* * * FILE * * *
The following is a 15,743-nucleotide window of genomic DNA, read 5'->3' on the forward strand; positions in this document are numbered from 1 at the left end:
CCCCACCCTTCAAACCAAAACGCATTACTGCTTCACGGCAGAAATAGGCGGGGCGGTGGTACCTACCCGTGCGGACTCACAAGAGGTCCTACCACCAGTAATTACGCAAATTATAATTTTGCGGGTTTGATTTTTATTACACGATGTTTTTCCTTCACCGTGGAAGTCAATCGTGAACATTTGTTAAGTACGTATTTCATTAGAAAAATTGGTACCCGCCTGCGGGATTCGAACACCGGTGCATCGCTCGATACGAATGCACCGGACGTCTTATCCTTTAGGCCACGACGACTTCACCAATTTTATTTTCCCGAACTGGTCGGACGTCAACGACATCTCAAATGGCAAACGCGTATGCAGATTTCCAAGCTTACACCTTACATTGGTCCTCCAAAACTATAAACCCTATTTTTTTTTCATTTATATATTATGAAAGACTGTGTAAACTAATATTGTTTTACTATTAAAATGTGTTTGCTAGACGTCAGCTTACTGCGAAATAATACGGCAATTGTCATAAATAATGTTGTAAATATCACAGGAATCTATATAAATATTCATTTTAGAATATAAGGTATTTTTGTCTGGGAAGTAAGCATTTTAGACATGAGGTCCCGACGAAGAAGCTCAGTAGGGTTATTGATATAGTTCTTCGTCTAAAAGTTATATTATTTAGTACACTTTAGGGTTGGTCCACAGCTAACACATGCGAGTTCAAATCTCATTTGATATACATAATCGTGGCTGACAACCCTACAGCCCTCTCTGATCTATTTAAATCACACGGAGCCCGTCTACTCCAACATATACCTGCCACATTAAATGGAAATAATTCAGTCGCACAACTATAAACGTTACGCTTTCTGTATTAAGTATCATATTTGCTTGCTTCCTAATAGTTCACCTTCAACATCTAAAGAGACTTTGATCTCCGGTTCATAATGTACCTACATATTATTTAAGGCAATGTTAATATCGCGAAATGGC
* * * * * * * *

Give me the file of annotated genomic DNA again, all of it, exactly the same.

The following is a 15,743-nucleotide window of genomic DNA, read 5'->3' on the forward strand; positions in this document are numbered from 1 at the left end:
CCCCACCCTTCAAACCAAAACGCATTACTGCTTCACGGCAGAAATAGGCGGGGCGGTGGTACCTACCCGTGCGGACTCACAAGAGGTCCTACCACCAGTAATTACGCAAATTATAATTTTGCGGGTTTGATTTTTATTACACGATGTTTTTCCTTCACCGTGGAAGTCAATCGTGAACATTTGTTAAGTACGTATTTCATTAGAAAAATTGGTACCCGCCTGCGGGATTCGAACACCGGTGCATCGCTCGATACGAATGCACCGGACGTCTTATCCTTTAGGCCACGACGACTTCACCAATTTTATTTTCCCGAACTGGTCGGACGTCAACGACATCTCAAATGGCAAACGCGTATGCAGATTTCCAAGCTTACACCTTACATTGGTCCTCCAAAACTATAAACCCTATTTTTTTTTCATTTATATATTATGAAAGACTGTGTAAACTAATATTGTTTTACTATTAAAATGTGTTTGCTAGACGTCAGCTTACTGCGAAATAATACGGCAATTGTCATAAATAATGTTGTAAATATCACAGGAATCTATATAAATATTCATTTTAGAATATAAGGTATTTTTGTCTGGGAAGTAAGCATTTTAGACATGAGGTCCCGACGAAGAAGCTCAGTAGGGTTATTGATATAGTTCTTCGTCTAAAAGTTATATTATTTAGTACACTTTAGGGTTGGTCCACAGCTAACACATGCGAGTTCAAATCTCATTTGATATACATAATCGTGGCTGACAACCCTACAGCCCTCTCTGATCTATTTAAATCACACGGAGCCCGTCTACTCCAACATATACCTGCCACATTAAATGGAAATAATTCAGTCGCACAACTATAAACGTTACGCTTTCTGTATTAAGTATCATATTTGCTTGCTTCCTAATAGTTCACCTTCAACATCTAAAGAGACTTTGATCTCCGGTTCATAATGTACCTACATATTATTTAAGGCAATGTTAATATCGCGAAATGGC